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Teachers’ Strikes, Catching Fire (cont’d)

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In St. Paul, teachers held listening sessions and formed book groups with community members. They read Alfie Kohn’s The Schools Our Children Deserve, from which the union took the title for its report, “The Schools St. Paul Children Deserve.” The Chicago Teachers Union had issued a similar report with a similar title in 2012, and Portland, too, adopted that framing in the preamble to its bargaining demands.

Such community outreach has helped teachers overcome the rhetoric of “selfishness” leveled at them. Faber says that parents independently started a Facebook group to support the teachers, which grew to around 1,500 members before the district chose to settle. In Minnesota, where union bargaining sessions are covered by open meetings law, the SPFT began encouraging not just rank-and-file teachers, but parents, too, to come watch negotiations. “Suddenly we had parents and community members coming,” says Ricker. “We started gaining their trust.” This year, she says, when the district moved to mediation, a process closed to the public, parents were angry at being shut out.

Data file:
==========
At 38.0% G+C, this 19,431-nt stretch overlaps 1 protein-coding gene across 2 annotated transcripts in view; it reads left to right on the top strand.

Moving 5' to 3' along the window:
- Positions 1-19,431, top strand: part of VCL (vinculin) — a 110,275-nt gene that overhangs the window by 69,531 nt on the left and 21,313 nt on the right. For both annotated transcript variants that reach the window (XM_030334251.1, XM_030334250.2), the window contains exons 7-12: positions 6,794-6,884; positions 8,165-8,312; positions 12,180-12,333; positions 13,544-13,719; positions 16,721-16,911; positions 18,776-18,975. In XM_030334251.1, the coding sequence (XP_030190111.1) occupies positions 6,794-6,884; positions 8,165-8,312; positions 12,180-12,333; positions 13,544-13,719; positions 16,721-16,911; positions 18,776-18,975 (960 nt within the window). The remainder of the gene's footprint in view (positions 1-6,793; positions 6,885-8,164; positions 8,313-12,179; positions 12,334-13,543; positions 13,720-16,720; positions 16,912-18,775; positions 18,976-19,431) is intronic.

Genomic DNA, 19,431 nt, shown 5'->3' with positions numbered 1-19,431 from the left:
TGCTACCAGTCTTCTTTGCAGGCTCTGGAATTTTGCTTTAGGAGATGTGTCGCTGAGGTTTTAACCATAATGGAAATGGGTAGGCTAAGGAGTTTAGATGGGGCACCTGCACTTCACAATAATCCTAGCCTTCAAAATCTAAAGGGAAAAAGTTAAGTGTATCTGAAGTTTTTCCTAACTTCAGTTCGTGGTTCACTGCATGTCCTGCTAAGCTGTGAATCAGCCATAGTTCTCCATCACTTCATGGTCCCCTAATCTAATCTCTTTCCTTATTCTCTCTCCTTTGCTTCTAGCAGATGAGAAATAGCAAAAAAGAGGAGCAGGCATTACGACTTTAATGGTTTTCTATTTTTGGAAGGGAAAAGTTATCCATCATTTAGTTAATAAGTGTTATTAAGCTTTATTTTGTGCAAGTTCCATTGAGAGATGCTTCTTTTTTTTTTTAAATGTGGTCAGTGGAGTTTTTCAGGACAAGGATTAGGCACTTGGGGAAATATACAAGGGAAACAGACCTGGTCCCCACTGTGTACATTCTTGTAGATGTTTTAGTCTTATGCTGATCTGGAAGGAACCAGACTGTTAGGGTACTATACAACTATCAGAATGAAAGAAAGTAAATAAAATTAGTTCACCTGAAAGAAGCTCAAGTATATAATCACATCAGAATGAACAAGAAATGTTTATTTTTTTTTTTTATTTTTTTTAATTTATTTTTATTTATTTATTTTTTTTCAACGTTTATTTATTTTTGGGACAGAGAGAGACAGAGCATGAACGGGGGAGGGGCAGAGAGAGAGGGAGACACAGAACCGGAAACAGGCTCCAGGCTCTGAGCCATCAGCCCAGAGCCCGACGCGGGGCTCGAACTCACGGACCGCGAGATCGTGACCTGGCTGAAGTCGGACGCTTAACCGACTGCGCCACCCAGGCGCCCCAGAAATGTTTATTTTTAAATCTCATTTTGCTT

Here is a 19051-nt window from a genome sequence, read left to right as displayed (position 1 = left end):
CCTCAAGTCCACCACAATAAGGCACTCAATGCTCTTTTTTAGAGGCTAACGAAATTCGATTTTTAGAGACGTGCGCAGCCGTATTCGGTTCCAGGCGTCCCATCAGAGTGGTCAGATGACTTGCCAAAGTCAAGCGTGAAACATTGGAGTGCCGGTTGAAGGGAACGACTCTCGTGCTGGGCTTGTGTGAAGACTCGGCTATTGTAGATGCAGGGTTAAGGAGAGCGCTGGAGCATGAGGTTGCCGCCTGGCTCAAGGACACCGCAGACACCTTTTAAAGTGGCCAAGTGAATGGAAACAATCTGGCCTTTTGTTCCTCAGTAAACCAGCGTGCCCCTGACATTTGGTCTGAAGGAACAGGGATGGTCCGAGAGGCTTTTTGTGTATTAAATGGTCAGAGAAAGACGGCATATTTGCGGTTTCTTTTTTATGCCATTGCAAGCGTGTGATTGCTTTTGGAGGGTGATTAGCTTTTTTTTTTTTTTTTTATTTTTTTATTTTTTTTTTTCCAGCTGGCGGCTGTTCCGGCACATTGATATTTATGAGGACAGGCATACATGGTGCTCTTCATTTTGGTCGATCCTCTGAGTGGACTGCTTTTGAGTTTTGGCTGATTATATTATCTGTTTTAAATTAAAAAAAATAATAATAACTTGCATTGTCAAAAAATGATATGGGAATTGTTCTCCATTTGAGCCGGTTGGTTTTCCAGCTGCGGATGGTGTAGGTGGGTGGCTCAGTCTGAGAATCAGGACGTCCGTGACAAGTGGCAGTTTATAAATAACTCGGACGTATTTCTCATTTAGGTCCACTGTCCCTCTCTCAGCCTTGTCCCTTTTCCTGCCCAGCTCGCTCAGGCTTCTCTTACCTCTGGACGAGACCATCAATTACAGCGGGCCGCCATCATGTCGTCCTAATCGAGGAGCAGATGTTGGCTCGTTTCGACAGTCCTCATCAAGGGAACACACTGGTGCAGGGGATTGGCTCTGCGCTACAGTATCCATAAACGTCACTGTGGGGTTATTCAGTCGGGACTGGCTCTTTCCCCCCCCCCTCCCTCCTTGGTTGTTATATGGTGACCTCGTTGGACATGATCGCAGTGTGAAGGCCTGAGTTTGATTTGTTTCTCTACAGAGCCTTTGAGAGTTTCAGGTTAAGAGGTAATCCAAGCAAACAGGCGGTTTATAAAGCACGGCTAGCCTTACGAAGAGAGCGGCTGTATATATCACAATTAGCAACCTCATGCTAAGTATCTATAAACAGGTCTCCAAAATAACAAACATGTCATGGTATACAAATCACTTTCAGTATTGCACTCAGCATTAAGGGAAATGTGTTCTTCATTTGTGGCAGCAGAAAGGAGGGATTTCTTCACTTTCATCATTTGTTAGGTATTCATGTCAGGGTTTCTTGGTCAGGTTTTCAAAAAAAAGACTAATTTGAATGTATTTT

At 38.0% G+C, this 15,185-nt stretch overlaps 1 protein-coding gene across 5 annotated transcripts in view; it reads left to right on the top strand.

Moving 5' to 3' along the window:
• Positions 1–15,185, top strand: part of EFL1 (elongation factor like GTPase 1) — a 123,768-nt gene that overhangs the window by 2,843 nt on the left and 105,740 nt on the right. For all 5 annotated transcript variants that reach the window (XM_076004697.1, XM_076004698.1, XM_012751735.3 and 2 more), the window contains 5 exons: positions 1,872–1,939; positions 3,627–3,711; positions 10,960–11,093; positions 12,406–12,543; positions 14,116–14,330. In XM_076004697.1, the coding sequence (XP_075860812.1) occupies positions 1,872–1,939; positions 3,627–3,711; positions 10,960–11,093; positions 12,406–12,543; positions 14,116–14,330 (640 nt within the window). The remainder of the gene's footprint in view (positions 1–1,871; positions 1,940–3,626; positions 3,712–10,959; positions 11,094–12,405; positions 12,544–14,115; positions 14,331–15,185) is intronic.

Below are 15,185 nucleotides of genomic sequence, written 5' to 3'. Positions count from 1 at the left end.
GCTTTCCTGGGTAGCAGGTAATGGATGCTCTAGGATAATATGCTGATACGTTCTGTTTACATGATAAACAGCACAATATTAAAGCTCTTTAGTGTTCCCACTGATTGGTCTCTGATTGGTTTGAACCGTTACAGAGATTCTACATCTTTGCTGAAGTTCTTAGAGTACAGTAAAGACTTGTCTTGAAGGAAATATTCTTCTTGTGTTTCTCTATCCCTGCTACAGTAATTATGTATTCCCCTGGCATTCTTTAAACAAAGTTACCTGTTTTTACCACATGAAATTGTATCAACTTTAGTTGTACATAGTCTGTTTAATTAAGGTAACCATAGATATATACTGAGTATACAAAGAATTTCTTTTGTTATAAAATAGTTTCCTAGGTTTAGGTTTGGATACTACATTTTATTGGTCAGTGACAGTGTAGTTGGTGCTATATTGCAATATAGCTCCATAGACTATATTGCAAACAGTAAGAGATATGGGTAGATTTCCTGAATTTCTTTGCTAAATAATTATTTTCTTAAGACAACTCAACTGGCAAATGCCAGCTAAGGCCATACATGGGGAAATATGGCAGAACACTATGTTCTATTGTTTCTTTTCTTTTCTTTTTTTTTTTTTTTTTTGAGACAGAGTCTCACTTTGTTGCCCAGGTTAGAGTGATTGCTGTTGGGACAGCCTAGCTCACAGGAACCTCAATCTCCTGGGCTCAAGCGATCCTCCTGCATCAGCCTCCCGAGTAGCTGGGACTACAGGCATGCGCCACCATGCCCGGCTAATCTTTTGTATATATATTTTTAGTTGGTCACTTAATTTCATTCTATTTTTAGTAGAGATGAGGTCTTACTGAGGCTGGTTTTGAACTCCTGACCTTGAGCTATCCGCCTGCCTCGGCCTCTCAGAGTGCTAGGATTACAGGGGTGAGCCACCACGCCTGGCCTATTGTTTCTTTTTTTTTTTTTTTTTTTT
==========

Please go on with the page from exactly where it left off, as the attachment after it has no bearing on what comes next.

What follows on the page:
But even while teachers scored victories in each of these cities, the contracts also contained concessions. Ricker says that the class sizes in St. Paul are still not where the teachers want them to be—while they managed to lower the maximum number of students in some classes by two or three, that still leaves teachers, in many cases, with more than 30 students. But watershed moments like the Chicago strike, she notes, are built on incremental momentum; so she sees the new contract as progress.

Teachers around the country are part of something that’s beginning to look like a real movement. Teachers in Portland felt connected to Chicago when the strike happened there. Teachers in St. Paul, Ricker says, came to her excited to hear that issues in Portland were so similar to their own. Conversations that happened online, at conferences, and in face-to-face meetings are helping teachers to connect across the country, to become part of something bigger.

“We need to be looking at issues related to poverty and education and class all together,” Thiel says, “and making huge coalitions that don’t treat each of these issues as separate fights but part of a much bigger goal of creating more equality for everybody.”

Sarah Jaffe is a former staff writer at In These Times and author of Necessary Trouble: Americans in Revolt , which Robin D.G. Kelley called “The most compelling social and political portrait of our age.” You can follow her on Twitter @sarahljaffe.

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